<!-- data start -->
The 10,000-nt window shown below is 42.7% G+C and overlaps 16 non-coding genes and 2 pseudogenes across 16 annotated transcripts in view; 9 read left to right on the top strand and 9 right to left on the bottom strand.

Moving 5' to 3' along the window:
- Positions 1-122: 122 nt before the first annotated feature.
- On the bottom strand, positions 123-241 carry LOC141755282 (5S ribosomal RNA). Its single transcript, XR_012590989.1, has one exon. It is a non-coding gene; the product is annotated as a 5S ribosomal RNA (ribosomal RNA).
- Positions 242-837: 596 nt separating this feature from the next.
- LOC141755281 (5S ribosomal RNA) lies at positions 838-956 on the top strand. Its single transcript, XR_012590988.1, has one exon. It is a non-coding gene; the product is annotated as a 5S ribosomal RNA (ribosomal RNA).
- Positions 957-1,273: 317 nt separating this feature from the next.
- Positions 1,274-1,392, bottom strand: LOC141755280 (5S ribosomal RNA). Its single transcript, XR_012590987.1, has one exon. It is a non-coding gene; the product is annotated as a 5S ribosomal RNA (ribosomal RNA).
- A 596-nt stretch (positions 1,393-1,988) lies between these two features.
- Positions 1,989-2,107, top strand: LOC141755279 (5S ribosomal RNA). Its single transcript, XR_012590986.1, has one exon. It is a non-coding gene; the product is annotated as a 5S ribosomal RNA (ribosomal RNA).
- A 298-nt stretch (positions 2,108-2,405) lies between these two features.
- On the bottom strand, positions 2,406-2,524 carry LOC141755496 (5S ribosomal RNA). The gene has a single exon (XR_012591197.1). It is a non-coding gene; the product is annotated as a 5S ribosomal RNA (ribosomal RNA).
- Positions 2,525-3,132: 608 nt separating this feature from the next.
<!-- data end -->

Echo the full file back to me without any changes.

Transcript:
The 10,000-nt window shown below is 42.7% G+C and overlaps 16 non-coding genes and 2 pseudogenes across 16 annotated transcripts in view; 9 read left to right on the top strand and 9 right to left on the bottom strand.

Moving 5' to 3' along the window:
- Positions 1-122: 122 nt before the first annotated feature.
- On the bottom strand, positions 123-241 carry LOC141755282 (5S ribosomal RNA). Its single transcript, XR_012590989.1, has one exon. It is a non-coding gene; the product is annotated as a 5S ribosomal RNA (ribosomal RNA).
- Positions 242-837: 596 nt separating this feature from the next.
- LOC141755281 (5S ribosomal RNA) lies at positions 838-956 on the top strand. Its single transcript, XR_012590988.1, has one exon. It is a non-coding gene; the product is annotated as a 5S ribosomal RNA (ribosomal RNA).
- Positions 957-1,273: 317 nt separating this feature from the next.
- Positions 1,274-1,392, bottom strand: LOC141755280 (5S ribosomal RNA). Its single transcript, XR_012590987.1, has one exon. It is a non-coding gene; the product is annotated as a 5S ribosomal RNA (ribosomal RNA).
- A 596-nt stretch (positions 1,393-1,988) lies between these two features.
- Positions 1,989-2,107, top strand: LOC141755279 (5S ribosomal RNA). Its single transcript, XR_012590986.1, has one exon. It is a non-coding gene; the product is annotated as a 5S ribosomal RNA (ribosomal RNA).
- A 298-nt stretch (positions 2,108-2,405) lies between these two features.
- On the bottom strand, positions 2,406-2,524 carry LOC141755496 (5S ribosomal RNA). The gene has a single exon (XR_012591197.1). It is a non-coding gene; the product is annotated as a 5S ribosomal RNA (ribosomal RNA).
- Positions 2,525-3,132: 608 nt separating this feature from the next.